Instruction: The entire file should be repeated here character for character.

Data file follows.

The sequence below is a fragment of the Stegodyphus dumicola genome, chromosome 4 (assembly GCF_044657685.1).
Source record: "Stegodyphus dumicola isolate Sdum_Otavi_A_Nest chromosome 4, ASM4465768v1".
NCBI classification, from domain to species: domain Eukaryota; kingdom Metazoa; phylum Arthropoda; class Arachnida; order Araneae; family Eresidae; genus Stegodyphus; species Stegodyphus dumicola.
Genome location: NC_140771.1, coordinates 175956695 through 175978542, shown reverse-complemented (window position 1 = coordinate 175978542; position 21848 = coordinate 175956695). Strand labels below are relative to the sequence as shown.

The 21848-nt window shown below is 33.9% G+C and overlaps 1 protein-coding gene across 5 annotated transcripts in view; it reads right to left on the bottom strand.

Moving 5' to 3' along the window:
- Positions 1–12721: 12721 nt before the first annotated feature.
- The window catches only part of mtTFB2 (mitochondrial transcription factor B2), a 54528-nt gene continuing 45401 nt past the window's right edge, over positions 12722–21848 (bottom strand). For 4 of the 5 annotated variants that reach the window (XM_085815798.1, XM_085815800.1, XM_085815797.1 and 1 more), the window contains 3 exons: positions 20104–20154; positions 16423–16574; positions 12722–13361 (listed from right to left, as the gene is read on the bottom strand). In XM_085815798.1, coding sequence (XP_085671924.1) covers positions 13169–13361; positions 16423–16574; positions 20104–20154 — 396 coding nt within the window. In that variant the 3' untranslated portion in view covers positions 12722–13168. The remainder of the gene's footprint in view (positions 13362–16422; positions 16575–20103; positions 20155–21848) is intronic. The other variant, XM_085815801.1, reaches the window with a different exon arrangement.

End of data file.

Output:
The sequence below is a fragment of the Stegodyphus dumicola genome, chromosome 4 (assembly GCF_044657685.1).
Source record: "Stegodyphus dumicola isolate Sdum_Otavi_A_Nest chromosome 4, ASM4465768v1".
NCBI classification, from domain to species: domain Eukaryota; kingdom Metazoa; phylum Arthropoda; class Arachnida; order Araneae; family Eresidae; genus Stegodyphus; species Stegodyphus dumicola.
Genome location: NC_140771.1, coordinates 175956695 through 175978542, shown reverse-complemented (window position 1 = coordinate 175978542; position 21848 = coordinate 175956695). Strand labels below are relative to the sequence as shown.

The 21848-nt window shown below is 33.9% G+C and overlaps 1 protein-coding gene across 5 annotated transcripts in view; it reads right to left on the bottom strand.

Moving 5' to 3' along the window:
- Positions 1–12721: 12721 nt before the first annotated feature.
- The window catches only part of mtTFB2 (mitochondrial transcription factor B2), a 54528-nt gene continuing 45401 nt past the window's right edge, over positions 12722–21848 (bottom strand). For 4 of the 5 annotated variants that reach the window (XM_085815798.1, XM_085815800.1, XM_085815797.1 and 1 more), the window contains 3 exons: positions 20104–20154; positions 16423–16574; positions 12722–13361 (listed from right to left, as the gene is read on the bottom strand). In XM_085815798.1, coding sequence (XP_085671924.1) covers positions 13169–13361; positions 16423–16574; positions 20104–20154 — 396 coding nt within the window. In that variant the 3' untranslated portion in view covers positions 12722–13168. The remainder of the gene's footprint in view (positions 13362–16422; positions 16575–20103; positions 20155–21848) is intronic. The other variant, XM_085815801.1, reaches the window with a different exon arrangement.